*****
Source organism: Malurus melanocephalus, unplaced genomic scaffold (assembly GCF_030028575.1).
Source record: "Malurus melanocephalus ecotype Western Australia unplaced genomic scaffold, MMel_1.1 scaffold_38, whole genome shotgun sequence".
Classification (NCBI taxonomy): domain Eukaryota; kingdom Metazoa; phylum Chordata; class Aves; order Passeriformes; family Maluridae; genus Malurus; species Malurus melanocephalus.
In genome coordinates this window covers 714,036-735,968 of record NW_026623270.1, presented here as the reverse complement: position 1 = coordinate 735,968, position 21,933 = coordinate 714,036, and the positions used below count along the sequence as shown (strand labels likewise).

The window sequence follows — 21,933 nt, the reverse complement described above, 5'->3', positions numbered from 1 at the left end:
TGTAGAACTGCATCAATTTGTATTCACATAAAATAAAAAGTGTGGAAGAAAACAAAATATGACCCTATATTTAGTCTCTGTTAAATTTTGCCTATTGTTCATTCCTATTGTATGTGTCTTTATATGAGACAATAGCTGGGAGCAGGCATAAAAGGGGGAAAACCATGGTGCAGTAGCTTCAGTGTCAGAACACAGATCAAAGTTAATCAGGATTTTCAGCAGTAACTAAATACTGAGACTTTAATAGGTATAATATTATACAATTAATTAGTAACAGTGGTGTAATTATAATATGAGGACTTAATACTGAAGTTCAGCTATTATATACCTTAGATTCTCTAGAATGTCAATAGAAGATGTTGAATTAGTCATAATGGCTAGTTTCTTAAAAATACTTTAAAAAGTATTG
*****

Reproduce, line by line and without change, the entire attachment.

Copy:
Source organism: Malurus melanocephalus, unplaced genomic scaffold (assembly GCF_030028575.1).
Source record: "Malurus melanocephalus ecotype Western Australia unplaced genomic scaffold, MMel_1.1 scaffold_38, whole genome shotgun sequence".
Classification (NCBI taxonomy): domain Eukaryota; kingdom Metazoa; phylum Chordata; class Aves; order Passeriformes; family Maluridae; genus Malurus; species Malurus melanocephalus.
In genome coordinates this window covers 714,036-735,968 of record NW_026623270.1, presented here as the reverse complement: position 1 = coordinate 735,968, position 21,933 = coordinate 714,036, and the positions used below count along the sequence as shown (strand labels likewise).

The window sequence follows — 21,933 nt, the reverse complement described above, 5'->3', positions numbered from 1 at the left end:
TGTAGAACTGCATCAATTTGTATTCACATAAAATAAAAAGTGTGGAAGAAAACAAAATATGACCCTATATTTAGTCTCTGTTAAATTTTGCCTATTGTTCATTCCTATTGTATGTGTCTTTATATGAGACAATAGCTGGGAGCAGGCATAAAAGGGGGAAAACCATGGTGCAGTAGCTTCAGTGTCAGAACACAGATCAAAGTTAATCAGGATTTTCAGCAGTAACTAAATACTGAGACTTTAATAGGTATAATATTATACAATTAATTAGTAACAGTGGTGTAATTATAATATGAGGACTTAATACTGAAGTTCAGCTATTATATACCTTAGATTCTCTAGAATGTCAATAGAAGATGTTGAATTAGTCATAATGGCTAGTTTCTTAAAAATACTTTAAAAAGTATTG